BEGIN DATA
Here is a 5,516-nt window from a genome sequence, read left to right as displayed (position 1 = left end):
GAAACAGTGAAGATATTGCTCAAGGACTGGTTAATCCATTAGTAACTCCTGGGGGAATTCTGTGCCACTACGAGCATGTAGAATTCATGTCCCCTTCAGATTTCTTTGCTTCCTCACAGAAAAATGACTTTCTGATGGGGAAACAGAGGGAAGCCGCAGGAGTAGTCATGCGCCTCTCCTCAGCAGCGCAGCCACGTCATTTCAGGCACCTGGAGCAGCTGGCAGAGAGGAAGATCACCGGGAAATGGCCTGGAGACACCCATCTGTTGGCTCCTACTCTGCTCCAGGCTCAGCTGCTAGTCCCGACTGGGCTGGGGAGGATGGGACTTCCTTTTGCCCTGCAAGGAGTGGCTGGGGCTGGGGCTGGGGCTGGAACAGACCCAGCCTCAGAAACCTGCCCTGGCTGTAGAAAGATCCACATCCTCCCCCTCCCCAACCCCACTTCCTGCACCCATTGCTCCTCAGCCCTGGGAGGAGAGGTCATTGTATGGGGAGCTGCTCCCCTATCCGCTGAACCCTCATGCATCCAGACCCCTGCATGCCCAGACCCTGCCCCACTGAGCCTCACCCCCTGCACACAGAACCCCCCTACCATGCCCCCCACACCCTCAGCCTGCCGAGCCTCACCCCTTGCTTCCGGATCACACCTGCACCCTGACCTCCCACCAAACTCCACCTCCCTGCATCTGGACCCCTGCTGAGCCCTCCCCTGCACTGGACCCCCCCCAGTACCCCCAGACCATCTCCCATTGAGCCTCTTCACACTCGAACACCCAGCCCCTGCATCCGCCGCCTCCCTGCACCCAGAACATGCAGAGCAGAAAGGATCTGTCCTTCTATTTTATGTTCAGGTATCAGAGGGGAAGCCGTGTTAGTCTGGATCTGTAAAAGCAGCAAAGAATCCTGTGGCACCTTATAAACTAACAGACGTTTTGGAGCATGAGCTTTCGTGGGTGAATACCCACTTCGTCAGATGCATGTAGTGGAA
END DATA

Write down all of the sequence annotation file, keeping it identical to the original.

Here is a 5,516-nt window from a genome sequence, read left to right as displayed (position 1 = left end):
GAAACAGTGAAGATATTGCTCAAGGACTGGTTAATCCATTAGTAACTCCTGGGGGAATTCTGTGCCACTACGAGCATGTAGAATTCATGTCCCCTTCAGATTTCTTTGCTTCCTCACAGAAAAATGACTTTCTGATGGGGAAACAGAGGGAAGCCGCAGGAGTAGTCATGCGCCTCTCCTCAGCAGCGCAGCCACGTCATTTCAGGCACCTGGAGCAGCTGGCAGAGAGGAAGATCACCGGGAAATGGCCTGGAGACACCCATCTGTTGGCTCCTACTCTGCTCCAGGCTCAGCTGCTAGTCCCGACTGGGCTGGGGAGGATGGGACTTCCTTTTGCCCTGCAAGGAGTGGCTGGGGCTGGGGCTGGGGCTGGAACAGACCCAGCCTCAGAAACCTGCCCTGGCTGTAGAAAGATCCACATCCTCCCCCTCCCCAACCCCACTTCCTGCACCCATTGCTCCTCAGCCCTGGGAGGAGAGGTCATTGTATGGGGAGCTGCTCCCCTATCCGCTGAACCCTCATGCATCCAGACCCCTGCATGCCCAGACCCTGCCCCACTGAGCCTCACCCCCTGCACACAGAACCCCCCTACCATGCCCCCCACACCCTCAGCCTGCCGAGCCTCACCCCTTGCTTCCGGATCACACCTGCACCCTGACCTCCCACCAAACTCCACCTCCCTGCATCTGGACCCCTGCTGAGCCCTCCCCTGCACTGGACCCCCCCCAGTACCCCCAGACCATCTCCCATTGAGCCTCTTCACACTCGAACACCCAGCCCCTGCATCCGCCGCCTCCCTGCACCCAGAACATGCAGAGCAGAAAGGATCTGTCCTTCTATTTTATGTTCAGGTATCAGAGGGGAAGCCGTGTTAGTCTGGATCTGTAAAAGCAGCAAAGAATCCTGTGGCACCTTATAAACTAACAGACGTTTTGGAGCATGAGCTTTCGTGGGTGAATACCCACTTCGTCAGATGCATGTAGTGGAA